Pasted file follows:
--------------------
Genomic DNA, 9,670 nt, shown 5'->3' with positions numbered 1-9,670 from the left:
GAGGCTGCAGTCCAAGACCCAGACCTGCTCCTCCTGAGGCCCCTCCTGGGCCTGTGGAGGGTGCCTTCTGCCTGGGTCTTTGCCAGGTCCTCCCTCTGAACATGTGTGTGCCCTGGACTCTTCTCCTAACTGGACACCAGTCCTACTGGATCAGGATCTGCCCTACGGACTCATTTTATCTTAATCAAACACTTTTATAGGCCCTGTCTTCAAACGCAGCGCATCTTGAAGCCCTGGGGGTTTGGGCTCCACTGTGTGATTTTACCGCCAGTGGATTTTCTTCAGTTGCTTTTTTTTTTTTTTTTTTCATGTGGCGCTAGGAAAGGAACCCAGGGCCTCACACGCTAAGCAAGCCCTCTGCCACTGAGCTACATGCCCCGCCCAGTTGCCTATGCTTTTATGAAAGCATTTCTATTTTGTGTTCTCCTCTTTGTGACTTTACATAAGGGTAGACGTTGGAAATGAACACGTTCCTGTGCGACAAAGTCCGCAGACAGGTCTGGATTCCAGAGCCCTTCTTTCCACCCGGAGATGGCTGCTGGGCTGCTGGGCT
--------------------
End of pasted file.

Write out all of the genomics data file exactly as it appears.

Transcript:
Genomic DNA, 9,670 nt, shown 5'->3' with positions numbered 1-9,670 from the left:
GAGGCTGCAGTCCAAGACCCAGACCTGCTCCTCCTGAGGCCCCTCCTGGGCCTGTGGAGGGTGCCTTCTGCCTGGGTCTTTGCCAGGTCCTCCCTCTGAACATGTGTGTGCCCTGGACTCTTCTCCTAACTGGACACCAGTCCTACTGGATCAGGATCTGCCCTACGGACTCATTTTATCTTAATCAAACACTTTTATAGGCCCTGTCTTCAAACGCAGCGCATCTTGAAGCCCTGGGGGTTTGGGCTCCACTGTGTGATTTTACCGCCAGTGGATTTTCTTCAGTTGCTTTTTTTTTTTTTTTTTTCATGTGGCGCTAGGAAAGGAACCCAGGGCCTCACACGCTAAGCAAGCCCTCTGCCACTGAGCTACATGCCCCGCCCAGTTGCCTATGCTTTTATGAAAGCATTTCTATTTTGTGTTCTCCTCTTTGTGACTTTACATAAGGGTAGACGTTGGAAATGAACACGTTCCTGTGCGACAAAGTCCGCAGACAGGTCTGGATTCCAGAGCCCTTCTTTCCACCCGGAGATGGCTGCTGGGCTGCTGGGCT